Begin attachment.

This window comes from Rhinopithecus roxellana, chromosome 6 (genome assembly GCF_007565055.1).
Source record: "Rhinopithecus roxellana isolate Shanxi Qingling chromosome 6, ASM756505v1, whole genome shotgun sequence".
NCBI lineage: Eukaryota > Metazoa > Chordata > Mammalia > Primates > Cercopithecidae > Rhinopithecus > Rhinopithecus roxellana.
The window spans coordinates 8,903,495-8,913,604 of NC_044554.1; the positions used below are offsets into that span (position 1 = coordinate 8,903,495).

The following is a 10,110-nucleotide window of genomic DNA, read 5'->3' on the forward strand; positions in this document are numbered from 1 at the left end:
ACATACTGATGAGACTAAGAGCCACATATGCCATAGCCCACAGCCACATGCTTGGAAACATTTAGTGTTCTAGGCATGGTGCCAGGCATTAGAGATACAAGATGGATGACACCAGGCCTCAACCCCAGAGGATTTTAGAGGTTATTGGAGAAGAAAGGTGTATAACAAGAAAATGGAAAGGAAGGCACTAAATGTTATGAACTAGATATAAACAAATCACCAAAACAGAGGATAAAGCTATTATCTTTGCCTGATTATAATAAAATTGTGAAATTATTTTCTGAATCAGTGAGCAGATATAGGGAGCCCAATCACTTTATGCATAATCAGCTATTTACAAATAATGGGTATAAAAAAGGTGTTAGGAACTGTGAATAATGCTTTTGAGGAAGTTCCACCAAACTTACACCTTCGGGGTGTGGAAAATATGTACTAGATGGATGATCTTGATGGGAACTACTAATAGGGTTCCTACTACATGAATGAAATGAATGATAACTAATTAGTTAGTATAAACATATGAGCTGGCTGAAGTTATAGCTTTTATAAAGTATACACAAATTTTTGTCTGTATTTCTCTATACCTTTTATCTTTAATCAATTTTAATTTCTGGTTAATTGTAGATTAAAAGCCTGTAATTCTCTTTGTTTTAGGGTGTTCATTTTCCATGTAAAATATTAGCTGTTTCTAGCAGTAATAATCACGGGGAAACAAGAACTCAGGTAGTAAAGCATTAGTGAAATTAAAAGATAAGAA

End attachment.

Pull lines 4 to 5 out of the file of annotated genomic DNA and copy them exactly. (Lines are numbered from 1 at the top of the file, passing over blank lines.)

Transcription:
The window spans coordinates 8,903,495-8,913,604 of NC_044554.1; the positions used below are offsets into that span (position 1 = coordinate 8,903,495).

The following is a 10,110-nucleotide window of genomic DNA, read 5'->3' on the forward strand; positions in this document are numbered from 1 at the left end: